In April of 2001, members of Penn State’s Black Caucus and their supporters occupied the student union building for ten days. The protest was initially caused by overt racism in the form of death threats to black student leaders, although the underlying reasons for protest were ongoing problems concerning racial tensions on campus as well as curriculum deficiencies at the university. Black student protests occur at Penn State on an approximate ten-year cycle that began as early as 1948, with major disturbances in 1960, 1968, 1979, 1988, and 2001. This study used document analysis to examine each set of protests with regards to the national context, the racial climate at the university, the initial cause, the chronology of events, and the results. This historical perspective reveals many similarities among the demonstrations, and establishes a pattern. Some possible causes for the protests are the demographic characteristics of Pennsylvania, the rural location of the university, and the failure of the majority white community to understand alienation felt by many black students. A photo-documentary of events from the 2000-01 academic year shows the personal struggles of the black students involved and emphasizes the need for university and community action.
The United States of Anxiety works to connect the present with the past. Underlying almost every cultural divide and fervent debate as we approach the 2020 election is one basic question: Who is the USA for? Who’s allowed to live here? Who has control over whose body? Who gets to vote? Who gets access to a good public education? Who sets the definition of justice?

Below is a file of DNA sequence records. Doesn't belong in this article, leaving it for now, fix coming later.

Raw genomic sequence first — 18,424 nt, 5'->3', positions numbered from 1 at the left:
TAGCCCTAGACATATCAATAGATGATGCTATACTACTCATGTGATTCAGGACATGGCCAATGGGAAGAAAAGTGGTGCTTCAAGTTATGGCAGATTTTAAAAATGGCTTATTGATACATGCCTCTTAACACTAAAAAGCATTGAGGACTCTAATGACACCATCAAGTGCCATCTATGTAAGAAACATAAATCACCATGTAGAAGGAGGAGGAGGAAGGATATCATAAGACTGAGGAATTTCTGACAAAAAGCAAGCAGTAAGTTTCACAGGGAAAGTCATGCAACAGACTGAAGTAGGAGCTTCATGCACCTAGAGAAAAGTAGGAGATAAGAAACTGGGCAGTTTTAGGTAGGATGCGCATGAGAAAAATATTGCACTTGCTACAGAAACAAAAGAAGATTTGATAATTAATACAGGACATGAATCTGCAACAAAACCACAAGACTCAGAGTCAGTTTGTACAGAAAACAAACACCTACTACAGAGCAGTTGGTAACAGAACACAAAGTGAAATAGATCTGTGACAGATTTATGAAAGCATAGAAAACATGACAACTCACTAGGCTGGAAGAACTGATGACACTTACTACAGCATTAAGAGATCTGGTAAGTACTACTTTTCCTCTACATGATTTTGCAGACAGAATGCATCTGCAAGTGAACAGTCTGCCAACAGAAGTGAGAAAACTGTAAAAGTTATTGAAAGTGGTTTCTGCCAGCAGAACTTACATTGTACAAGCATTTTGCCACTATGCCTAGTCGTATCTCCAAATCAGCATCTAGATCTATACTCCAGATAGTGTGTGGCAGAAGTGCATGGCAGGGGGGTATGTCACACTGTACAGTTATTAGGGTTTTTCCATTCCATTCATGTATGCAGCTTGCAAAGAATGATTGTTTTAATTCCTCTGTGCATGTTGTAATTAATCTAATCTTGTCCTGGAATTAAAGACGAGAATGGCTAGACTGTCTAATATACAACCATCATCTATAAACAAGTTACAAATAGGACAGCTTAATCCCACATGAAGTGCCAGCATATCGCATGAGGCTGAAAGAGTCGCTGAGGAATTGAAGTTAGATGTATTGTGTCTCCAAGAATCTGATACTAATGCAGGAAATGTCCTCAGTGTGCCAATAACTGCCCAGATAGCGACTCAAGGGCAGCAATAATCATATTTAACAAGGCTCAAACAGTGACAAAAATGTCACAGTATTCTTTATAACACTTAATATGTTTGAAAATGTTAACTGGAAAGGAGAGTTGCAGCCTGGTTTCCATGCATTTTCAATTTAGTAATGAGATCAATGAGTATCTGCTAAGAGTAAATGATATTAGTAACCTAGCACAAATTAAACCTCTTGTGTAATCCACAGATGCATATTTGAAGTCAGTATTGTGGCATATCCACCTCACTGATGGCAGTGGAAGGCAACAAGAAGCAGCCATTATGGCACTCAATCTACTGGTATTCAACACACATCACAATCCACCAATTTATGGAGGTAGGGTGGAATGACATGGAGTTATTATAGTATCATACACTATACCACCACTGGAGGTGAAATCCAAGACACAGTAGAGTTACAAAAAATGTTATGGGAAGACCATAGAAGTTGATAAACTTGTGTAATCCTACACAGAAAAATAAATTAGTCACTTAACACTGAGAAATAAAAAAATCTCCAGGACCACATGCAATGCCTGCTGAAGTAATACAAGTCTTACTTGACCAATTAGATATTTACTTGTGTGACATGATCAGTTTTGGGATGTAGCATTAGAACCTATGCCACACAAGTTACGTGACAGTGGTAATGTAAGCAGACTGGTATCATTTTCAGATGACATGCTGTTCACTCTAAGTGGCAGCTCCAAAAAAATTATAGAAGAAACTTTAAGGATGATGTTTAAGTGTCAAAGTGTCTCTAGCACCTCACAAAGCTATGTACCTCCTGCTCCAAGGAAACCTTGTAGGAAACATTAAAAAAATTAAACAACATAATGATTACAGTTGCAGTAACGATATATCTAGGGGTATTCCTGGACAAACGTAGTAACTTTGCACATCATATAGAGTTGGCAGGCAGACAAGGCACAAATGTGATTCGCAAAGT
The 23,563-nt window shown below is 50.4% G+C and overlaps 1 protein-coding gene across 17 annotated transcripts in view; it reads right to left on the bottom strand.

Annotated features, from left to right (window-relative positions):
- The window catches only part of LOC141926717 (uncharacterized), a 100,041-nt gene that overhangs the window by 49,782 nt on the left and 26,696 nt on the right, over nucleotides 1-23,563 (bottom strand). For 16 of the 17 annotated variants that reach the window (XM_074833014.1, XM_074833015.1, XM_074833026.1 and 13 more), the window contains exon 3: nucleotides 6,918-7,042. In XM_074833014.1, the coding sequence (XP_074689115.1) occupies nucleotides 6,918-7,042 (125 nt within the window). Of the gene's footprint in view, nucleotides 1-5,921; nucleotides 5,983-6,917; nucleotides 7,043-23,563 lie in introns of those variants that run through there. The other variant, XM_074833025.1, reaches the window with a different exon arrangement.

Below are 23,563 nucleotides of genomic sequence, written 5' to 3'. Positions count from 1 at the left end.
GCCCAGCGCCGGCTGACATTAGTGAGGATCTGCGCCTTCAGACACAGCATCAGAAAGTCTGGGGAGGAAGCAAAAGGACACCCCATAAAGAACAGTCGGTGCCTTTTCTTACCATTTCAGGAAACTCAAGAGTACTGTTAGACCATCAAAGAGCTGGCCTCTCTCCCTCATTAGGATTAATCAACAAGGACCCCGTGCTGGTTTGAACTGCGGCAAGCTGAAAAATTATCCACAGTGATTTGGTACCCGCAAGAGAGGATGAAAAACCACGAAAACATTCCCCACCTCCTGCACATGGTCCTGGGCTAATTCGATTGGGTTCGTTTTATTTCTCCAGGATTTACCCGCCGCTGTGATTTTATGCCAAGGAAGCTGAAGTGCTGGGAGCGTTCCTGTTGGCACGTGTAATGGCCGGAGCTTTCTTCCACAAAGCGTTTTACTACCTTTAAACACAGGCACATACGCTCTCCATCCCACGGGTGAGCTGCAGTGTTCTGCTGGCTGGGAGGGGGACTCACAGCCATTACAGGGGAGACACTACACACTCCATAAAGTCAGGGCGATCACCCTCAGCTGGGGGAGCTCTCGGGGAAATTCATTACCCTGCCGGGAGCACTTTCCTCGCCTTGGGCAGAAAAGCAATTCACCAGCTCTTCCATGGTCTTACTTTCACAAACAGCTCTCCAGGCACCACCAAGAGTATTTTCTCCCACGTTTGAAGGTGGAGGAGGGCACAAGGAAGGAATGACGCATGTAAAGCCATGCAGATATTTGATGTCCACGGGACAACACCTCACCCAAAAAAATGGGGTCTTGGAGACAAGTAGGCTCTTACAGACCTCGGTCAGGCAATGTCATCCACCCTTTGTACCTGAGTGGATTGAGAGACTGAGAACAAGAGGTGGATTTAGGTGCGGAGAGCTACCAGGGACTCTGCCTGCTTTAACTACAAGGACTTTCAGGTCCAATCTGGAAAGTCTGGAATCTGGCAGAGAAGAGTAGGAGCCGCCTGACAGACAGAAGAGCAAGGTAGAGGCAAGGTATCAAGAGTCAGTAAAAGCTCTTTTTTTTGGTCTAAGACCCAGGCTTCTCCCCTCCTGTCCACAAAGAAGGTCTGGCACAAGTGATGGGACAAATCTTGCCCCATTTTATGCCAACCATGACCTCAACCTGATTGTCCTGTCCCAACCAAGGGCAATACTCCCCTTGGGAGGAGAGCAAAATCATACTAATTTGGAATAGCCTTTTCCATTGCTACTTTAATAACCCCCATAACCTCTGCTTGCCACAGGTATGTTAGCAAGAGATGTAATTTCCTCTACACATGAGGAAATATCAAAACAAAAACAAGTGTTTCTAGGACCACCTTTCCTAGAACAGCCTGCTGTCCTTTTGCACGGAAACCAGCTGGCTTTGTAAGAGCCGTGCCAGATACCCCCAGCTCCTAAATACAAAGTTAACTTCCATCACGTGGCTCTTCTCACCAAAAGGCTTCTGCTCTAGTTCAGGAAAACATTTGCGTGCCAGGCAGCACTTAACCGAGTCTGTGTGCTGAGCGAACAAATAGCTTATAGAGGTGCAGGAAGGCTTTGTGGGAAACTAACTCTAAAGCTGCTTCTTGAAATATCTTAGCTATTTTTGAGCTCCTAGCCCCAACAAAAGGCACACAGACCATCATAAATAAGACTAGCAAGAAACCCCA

What's CODE SWITCH? It's the fearless conversations about race that you've been waiting for! Hosted by journalists of color, our podcast tackles the subject of race head-on. We explore how it impacts every part of society — from politics and pop culture to history, sports and everything in between. This podcast makes ALL OF US part of the conversation — because we're all part of the story.
3 1/2 MINUTES, TEN BULLETS dissects the aftermath of the murder of 17-year-old Jordan Davis and the trial of Michael Dunn who, in 2012, shot him repeatedly at a Florida gas station for playing his music too loudly.
Told by the activists and leaders who live and breathe this movement for justice, WHOSE STREETS? is an unflinching look at the Ferguson uprising. When unarmed teenager Michael Brown is killed by police and left lying in the street for hours, it marks a breaking point for the residents of St. Louis, Missouri. Grief, long-standing racial tensions and renewed anger bring residents together to hold vigil and protest this latest tragedy. Empowered parents, artists, and teachers from around the country come together as freedom fighters.